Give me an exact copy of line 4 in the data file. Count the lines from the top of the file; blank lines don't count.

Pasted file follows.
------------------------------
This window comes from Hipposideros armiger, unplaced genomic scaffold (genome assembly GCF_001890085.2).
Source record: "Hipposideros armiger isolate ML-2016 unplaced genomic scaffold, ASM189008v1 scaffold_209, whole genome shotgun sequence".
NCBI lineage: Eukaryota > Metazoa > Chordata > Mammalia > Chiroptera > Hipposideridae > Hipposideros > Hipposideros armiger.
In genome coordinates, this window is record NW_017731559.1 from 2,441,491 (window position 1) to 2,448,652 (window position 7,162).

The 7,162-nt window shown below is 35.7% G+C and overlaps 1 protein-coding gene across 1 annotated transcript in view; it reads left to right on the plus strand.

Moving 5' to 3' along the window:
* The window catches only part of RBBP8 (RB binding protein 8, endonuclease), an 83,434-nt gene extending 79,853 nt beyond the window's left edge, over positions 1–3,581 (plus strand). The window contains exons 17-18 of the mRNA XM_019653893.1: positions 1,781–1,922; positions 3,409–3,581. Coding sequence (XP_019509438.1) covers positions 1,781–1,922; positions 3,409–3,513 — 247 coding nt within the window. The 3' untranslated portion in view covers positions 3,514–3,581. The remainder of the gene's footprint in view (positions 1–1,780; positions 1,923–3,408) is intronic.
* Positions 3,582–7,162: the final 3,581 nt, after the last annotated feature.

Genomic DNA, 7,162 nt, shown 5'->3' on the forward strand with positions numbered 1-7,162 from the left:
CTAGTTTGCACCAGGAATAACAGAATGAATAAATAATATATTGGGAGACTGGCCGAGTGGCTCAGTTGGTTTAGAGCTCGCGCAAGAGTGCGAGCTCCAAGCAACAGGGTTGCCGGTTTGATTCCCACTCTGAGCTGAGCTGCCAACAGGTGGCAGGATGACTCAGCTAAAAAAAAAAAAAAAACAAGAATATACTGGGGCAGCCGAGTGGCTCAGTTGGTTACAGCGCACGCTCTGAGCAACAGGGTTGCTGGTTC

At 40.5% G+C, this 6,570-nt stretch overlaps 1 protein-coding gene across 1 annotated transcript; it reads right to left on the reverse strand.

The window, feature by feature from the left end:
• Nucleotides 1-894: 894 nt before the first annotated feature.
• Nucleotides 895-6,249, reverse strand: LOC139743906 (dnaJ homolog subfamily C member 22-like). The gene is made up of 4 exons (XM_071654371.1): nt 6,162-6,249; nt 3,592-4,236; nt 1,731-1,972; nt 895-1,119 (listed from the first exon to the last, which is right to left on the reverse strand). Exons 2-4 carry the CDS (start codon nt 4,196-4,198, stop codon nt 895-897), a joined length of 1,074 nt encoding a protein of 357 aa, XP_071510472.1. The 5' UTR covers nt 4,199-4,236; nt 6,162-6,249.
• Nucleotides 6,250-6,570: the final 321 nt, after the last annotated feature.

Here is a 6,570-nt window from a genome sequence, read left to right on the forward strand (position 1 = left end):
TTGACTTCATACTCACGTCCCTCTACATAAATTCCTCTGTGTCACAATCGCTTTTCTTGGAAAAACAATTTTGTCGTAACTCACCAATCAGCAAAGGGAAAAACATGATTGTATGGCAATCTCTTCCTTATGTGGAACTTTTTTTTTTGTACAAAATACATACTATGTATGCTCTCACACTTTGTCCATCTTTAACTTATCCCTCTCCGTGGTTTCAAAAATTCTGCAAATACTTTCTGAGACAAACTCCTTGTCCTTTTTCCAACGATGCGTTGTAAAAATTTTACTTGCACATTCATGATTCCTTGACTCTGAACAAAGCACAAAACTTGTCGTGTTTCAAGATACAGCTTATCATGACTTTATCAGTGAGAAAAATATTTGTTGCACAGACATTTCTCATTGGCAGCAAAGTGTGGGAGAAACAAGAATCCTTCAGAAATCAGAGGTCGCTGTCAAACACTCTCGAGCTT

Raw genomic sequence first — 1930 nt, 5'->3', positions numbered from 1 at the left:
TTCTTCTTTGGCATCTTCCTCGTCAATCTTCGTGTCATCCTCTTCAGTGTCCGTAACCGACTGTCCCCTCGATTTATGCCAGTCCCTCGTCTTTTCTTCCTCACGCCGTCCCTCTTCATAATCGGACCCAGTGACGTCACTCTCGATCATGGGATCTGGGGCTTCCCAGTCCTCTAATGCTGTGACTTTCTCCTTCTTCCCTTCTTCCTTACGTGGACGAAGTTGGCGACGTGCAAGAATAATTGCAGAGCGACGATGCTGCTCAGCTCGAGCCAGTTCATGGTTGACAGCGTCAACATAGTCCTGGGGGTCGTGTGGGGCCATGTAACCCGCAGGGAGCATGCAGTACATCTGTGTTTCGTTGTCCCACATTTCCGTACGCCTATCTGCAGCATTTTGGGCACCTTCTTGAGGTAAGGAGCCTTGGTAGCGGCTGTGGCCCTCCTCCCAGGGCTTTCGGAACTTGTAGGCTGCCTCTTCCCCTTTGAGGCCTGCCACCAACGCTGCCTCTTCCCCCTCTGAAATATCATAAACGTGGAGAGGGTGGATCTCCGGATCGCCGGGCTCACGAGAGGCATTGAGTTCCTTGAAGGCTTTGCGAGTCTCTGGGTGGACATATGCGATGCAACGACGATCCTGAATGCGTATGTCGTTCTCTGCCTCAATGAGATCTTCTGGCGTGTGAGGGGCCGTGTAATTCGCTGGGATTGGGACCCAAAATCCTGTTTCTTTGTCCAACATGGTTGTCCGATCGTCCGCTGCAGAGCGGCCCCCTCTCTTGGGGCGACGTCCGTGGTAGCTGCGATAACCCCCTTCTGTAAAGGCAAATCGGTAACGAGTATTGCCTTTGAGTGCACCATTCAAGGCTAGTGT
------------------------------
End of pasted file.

In genome coordinates, this window is record NW_017731559.1 from 2,441,491 (window position 1) to 2,448,652 (window position 7,162).